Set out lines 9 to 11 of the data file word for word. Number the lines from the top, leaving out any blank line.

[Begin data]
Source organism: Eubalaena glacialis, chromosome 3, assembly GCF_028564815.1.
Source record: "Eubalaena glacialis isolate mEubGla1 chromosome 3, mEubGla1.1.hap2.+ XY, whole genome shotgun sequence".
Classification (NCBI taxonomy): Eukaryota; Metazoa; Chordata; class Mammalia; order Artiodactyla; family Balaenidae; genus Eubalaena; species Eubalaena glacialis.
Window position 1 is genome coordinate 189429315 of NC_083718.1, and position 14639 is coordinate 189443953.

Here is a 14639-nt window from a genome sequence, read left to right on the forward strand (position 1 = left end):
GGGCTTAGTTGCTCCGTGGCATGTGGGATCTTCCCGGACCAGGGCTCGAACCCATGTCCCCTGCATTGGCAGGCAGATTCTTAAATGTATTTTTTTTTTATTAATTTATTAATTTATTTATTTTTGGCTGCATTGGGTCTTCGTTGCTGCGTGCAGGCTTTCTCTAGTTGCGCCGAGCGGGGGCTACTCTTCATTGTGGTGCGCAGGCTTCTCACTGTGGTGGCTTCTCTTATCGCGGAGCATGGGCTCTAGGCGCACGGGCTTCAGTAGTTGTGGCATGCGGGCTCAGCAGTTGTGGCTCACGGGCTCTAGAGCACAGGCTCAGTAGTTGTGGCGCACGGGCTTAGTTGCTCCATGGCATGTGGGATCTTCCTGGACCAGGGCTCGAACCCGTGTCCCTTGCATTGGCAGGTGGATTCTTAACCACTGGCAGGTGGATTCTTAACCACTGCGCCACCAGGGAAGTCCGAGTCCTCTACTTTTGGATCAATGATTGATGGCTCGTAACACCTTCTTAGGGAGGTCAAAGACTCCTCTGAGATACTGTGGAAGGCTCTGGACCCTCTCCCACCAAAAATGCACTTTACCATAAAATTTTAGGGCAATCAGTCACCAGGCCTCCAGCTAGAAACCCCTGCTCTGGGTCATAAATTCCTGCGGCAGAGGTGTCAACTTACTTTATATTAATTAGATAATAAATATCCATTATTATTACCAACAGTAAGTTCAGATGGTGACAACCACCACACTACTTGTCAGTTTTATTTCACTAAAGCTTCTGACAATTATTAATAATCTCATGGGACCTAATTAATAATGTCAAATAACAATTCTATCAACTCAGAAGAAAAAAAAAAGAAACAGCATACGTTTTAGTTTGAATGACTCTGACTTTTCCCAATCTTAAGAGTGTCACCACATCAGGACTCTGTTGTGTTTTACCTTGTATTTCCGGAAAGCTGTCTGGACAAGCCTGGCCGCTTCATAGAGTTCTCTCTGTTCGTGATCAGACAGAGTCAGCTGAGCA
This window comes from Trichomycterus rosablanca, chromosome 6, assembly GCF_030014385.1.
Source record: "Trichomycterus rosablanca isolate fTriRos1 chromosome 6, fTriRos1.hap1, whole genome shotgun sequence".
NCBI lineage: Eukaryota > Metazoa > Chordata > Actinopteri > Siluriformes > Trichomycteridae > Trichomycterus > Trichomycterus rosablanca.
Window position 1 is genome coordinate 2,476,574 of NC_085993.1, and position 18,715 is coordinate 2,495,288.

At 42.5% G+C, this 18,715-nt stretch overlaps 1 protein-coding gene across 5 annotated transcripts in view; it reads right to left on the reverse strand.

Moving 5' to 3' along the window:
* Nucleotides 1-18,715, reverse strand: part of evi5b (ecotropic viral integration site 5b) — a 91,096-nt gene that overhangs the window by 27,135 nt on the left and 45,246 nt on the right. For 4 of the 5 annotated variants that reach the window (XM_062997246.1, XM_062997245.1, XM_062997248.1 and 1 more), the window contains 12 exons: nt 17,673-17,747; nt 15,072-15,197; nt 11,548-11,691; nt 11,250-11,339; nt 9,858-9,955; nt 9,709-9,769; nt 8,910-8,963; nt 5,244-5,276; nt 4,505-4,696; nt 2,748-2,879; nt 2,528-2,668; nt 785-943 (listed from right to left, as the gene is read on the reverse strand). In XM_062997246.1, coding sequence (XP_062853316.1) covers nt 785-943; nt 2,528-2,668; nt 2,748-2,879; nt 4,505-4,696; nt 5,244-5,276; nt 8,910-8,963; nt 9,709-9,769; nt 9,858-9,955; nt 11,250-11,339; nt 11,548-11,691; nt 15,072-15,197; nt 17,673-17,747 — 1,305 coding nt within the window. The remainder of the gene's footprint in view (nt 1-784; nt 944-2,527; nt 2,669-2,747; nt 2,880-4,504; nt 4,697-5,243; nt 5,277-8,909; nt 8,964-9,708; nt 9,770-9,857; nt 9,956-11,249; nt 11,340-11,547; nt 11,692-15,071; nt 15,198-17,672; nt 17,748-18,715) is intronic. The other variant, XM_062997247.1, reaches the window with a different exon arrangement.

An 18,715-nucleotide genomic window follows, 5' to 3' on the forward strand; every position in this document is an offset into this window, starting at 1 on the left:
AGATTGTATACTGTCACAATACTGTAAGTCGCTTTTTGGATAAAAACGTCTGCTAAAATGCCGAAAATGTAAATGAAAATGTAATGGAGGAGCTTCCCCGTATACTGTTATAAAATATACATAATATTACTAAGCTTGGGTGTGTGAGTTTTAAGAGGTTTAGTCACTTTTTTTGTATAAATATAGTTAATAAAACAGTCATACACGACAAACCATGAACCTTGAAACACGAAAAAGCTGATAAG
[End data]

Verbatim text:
NCBI lineage: Eukaryota > Metazoa > Chordata > Actinopteri > Siluriformes > Trichomycteridae > Trichomycterus > Trichomycterus rosablanca.
Window position 1 is genome coordinate 2,476,574 of NC_085993.1, and position 18,715 is coordinate 2,495,288.

At 42.5% G+C, this 18,715-nt stretch overlaps 1 protein-coding gene across 5 annotated transcripts in view; it reads right to left on the reverse strand.